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TABLE OF CONTENTS Jan 13 - 19, 2014 Volume 99 Number 48 - 0 comments

Panoro improves Antilla's copper metrics in Peru

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By: Trish Saywell
2014-01-08

Panoro Minerals (TSXV: PML; US-OTC: POROF) has grown its copper resource by 38% and its molybdenum resource by 53% at its wholly owned Antilla project, 140 km southwest of the city of Cuzco and 120 km southwest of its Cotabambas project in southern Peru’s Apurimac Region.

The company’s objective was to upgrade inferred resources from a 2012 resource estimate into indicated, which it has accomplished by shifting about 154 million tonnes of inferred into the indicated category, and then adding significant new tonnes of inferred. The strip ratio for the conceptual pit shell has been reduced from 2.5 to 1 in the earlier resource estimate to 1 to 1 in the updated one.  

The project’s indicated resource stands at 188.5 million tonnes grading 0.40% copper and 0.009% molybdenum for 1.7 billion contained lb. copper and 36 million contained lb. molybdenum, and inferred resources tally 145.9 million tonnes averaging 0.28% copper and 0.009% molybdenum for 0.9 billion contained lb. copper and 28 million contained lb. moly.

The calculation uses a 0.20% copper-equivalent cut-off grade and is based on 9,100 metres (40 holes) of drilling by Panoro and 5,200 metres of drilling (39 holes) in previous campaigns. The resource includes supergene and hypogene sulphides from Antilla’s East Block deposit and uses copper and moly prices of US$3.25 and US$9 per lb.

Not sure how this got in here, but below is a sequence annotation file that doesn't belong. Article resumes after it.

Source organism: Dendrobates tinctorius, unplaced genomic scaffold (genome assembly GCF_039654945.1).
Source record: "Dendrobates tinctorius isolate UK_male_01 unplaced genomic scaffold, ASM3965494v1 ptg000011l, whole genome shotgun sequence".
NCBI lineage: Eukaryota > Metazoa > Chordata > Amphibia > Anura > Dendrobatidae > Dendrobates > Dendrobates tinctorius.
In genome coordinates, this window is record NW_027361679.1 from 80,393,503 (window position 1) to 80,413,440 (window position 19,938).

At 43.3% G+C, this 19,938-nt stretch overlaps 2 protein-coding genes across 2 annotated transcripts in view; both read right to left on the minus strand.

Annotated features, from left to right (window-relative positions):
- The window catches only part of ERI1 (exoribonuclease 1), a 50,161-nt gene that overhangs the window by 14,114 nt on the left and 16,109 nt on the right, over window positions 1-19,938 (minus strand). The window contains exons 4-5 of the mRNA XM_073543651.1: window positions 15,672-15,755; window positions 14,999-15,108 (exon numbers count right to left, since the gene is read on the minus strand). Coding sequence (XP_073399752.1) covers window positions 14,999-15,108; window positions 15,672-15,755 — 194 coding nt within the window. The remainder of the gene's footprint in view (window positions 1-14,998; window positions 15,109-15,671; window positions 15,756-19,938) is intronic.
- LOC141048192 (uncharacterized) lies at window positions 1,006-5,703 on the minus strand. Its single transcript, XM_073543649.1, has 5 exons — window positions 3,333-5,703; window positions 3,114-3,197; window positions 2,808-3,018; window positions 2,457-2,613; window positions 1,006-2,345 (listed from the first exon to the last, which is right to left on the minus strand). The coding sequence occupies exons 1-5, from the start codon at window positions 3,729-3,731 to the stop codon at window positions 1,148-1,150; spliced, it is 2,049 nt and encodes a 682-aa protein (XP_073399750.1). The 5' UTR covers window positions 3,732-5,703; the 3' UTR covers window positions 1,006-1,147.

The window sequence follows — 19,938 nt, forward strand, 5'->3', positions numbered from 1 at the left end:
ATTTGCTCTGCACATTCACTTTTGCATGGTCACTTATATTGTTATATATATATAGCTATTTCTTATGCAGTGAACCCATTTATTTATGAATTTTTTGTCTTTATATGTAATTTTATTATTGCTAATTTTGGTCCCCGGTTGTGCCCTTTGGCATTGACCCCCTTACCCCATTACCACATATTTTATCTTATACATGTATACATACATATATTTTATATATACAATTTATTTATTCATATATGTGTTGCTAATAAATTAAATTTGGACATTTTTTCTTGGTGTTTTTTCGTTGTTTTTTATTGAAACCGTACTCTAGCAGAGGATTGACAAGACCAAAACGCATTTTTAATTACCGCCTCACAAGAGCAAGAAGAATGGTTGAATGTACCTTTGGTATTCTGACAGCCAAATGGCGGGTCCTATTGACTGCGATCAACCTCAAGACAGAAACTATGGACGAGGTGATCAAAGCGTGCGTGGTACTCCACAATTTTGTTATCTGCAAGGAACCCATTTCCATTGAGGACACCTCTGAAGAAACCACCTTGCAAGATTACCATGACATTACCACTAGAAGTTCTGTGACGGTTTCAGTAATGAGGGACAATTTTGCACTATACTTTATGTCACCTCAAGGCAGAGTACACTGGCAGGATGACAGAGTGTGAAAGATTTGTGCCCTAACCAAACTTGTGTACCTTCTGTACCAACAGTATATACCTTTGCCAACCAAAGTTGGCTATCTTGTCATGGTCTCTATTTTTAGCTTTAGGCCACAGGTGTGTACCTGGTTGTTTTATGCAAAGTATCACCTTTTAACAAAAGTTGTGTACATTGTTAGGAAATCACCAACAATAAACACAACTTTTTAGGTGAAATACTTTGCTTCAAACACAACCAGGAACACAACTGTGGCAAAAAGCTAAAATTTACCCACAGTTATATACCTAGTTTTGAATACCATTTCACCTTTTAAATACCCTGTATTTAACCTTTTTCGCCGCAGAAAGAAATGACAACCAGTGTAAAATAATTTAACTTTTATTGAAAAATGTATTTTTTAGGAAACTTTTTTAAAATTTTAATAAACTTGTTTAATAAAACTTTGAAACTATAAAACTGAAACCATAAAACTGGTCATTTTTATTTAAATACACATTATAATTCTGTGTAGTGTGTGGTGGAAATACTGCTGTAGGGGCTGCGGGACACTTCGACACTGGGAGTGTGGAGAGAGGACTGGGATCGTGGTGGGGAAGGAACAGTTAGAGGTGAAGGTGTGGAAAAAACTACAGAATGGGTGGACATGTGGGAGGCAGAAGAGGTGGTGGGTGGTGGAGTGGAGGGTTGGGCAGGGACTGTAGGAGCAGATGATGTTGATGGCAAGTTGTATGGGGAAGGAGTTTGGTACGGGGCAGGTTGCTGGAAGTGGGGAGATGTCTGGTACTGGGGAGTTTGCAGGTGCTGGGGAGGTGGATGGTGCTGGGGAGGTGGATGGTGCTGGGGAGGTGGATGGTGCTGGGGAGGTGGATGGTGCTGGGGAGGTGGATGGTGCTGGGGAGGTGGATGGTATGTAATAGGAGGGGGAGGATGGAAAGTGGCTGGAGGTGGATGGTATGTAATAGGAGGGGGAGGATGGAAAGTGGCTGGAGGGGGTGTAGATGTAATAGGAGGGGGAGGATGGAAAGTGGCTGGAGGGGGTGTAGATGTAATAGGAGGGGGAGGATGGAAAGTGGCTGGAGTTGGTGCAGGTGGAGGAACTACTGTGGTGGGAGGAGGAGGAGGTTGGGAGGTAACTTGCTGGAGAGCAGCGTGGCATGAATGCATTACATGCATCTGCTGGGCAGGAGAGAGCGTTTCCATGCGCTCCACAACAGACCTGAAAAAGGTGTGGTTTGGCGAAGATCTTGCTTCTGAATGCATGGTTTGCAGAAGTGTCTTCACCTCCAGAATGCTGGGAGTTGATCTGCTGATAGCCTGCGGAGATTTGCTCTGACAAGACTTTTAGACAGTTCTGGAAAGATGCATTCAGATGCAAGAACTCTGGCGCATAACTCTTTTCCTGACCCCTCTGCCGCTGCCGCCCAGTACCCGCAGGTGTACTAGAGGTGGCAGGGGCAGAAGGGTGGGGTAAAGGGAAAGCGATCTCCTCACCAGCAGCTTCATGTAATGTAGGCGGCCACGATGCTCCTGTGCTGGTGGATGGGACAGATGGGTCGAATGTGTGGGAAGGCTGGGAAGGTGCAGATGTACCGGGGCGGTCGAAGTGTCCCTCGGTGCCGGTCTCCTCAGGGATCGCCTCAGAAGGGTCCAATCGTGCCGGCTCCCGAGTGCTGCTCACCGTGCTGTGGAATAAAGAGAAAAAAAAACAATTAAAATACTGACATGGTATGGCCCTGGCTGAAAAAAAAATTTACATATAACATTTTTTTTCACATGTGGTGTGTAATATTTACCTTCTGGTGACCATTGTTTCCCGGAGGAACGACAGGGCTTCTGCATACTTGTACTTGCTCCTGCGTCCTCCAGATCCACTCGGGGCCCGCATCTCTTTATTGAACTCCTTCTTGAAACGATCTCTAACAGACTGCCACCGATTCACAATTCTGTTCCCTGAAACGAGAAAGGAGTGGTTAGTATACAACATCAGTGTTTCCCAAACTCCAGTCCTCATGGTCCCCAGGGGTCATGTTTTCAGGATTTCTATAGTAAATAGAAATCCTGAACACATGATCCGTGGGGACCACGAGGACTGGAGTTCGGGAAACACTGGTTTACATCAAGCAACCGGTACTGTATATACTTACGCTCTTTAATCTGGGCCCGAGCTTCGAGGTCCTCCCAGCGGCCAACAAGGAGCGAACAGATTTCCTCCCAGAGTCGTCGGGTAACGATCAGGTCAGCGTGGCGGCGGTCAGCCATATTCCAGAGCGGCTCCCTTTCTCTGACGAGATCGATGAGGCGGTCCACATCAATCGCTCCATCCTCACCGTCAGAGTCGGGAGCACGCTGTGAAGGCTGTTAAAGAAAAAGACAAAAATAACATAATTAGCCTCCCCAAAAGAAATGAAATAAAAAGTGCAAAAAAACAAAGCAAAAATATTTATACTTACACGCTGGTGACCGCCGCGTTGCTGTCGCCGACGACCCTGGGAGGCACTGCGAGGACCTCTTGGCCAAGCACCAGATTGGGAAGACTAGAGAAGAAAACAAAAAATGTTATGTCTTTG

“It’s a good-grade and shallow deposit, with a good strip ratio and the highest grade zones right at surface, so we think it’s going to be a strong model for a mid-sized copper project,” Luquman Shaheen, Panoro’s president and CEO, says in an interview from Vancouver.  

Panoro acquired the project in 2007 and Shaheen and his management team believe there are a number of opportunities to increase the resource. First, supergene mineralization extends to the north and south of the latest resource, as well as to depth, in some places. Second, geochemical sampling and geological mapping suggest that the current limits of the resource are in the centre of an east–west structural trend 2.5 km wide and 5 km long. Third, a second extensive copper anomaly occurs in the 1.3 km by 1.5 km Chabuca zone to the east of the resource, and fourth, the company has found a new exploration target called Piste in the western part of its property, which consists of outcropping porphyry and skarn-type mineralization.

“There is geological upside,” Shaheen says, and the “potential for a resource increase in the order of, say, 20–50%.”

Panoro has about $11 million in cash, which is enough to continue additional infill and exploration drilling at Antilla, and complete a preliminary economic assessment this year. The funds will also allow the company to advance its Cotabambas project and complete a PEA on that project in 2014.

The Cotabambas copper–gold–silver–molybdenum project has an indicated resource of 117.1 million tonnes grading 0.42% copper, 0.23 gram gold per tonne, 2.74 grams silver per tonne and 0.001% moly at a copper-equivalent cut-off grade of 0.2%. Inferred resources stand at 605.3 million tonnes averaging 0.31% copper, 0.17 gram gold, 2.33 grams silver and 0.002% moly.